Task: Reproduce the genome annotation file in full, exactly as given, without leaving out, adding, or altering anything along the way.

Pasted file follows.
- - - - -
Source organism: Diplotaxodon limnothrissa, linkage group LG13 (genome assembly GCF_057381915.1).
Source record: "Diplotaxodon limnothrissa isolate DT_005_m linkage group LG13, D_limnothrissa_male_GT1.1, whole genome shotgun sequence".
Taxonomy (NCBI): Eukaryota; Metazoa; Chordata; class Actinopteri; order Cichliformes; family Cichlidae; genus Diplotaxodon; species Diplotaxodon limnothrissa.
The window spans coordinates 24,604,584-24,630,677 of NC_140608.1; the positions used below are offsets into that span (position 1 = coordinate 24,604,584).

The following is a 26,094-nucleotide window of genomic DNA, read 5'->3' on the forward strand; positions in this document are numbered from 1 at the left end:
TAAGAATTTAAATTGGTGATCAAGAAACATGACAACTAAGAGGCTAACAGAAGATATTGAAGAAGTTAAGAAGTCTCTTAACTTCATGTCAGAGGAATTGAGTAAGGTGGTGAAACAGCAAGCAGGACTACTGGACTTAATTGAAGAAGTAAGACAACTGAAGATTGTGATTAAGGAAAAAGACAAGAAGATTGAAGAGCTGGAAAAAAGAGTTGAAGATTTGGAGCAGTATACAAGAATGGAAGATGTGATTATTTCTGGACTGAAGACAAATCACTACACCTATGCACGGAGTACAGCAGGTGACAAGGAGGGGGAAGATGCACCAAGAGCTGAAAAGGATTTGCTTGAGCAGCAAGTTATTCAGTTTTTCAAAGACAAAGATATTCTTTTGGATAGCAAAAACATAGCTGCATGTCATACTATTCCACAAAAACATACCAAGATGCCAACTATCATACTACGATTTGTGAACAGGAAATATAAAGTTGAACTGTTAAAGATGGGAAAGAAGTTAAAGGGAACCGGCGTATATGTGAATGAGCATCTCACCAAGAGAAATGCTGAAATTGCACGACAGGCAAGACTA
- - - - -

Source organism: Diplotaxodon limnothrissa, linkage group LG13 (genome assembly GCF_057381915.1).
Source record: "Diplotaxodon limnothrissa isolate DT_005_m linkage group LG13, D_limnothrissa_male_GT1.1, whole genome shotgun sequence".
Taxonomy (NCBI): Eukaryota; Metazoa; Chordata; class Actinopteri; order Cichliformes; family Cichlidae; genus Diplotaxodon; species Diplotaxodon limnothrissa.
The window spans coordinates 24,604,584-24,630,677 of NC_140608.1; the positions used below are offsets into that span (position 1 = coordinate 24,604,584).

The following is a 26,094-nucleotide window of genomic DNA, read 5'->3' on the forward strand; positions in this document are numbered from 1 at the left end:
TAAGAATTTAAATTGGTGATCAAGAAACATGACAACTAAGAGGCTAACAGAAGATATTGAAGAAGTTAAGAAGTCTCTTAACTTCATGTCAGAGGAATTGAGTAAGGTGGTGAAACAGCAAGCAGGACTACTGGACTTAATTGAAGAAGTAAGACAACTGAAGATTGTGATTAAGGAAAAAGACAAGAAGATTGAAGAGCTGGAAAAAAGAGTTGAAGATTTGGAGCAGTATACAAGAATGGAAGATGTGATTATTTCTGGACTGAAGACAAATCACTACACCTATGCACGGAGTACAGCAGGTGACAAGGAGGGGGAAGATGCACCAAGAGCTGAAAAGGATTTGCTTGAGCAGCAAGTTATTCAGTTTTTCAAAGACAAAGATATTCTTTTGGATAGCAAAAACATAGCTGCATGTCATACTATTCCACAAAAACATACCAAGATGCCAACTATCATACTACGATTTGTGAACAGGAAATATAAAGTTGAACTGTTAAAGATGGGAAAGAAGTTAAAGGGAACCGGCGTATATGTGAATGAGCATCTCACCAAGAGAAATGCTGAAATTGCACGACAGGCAAGACTA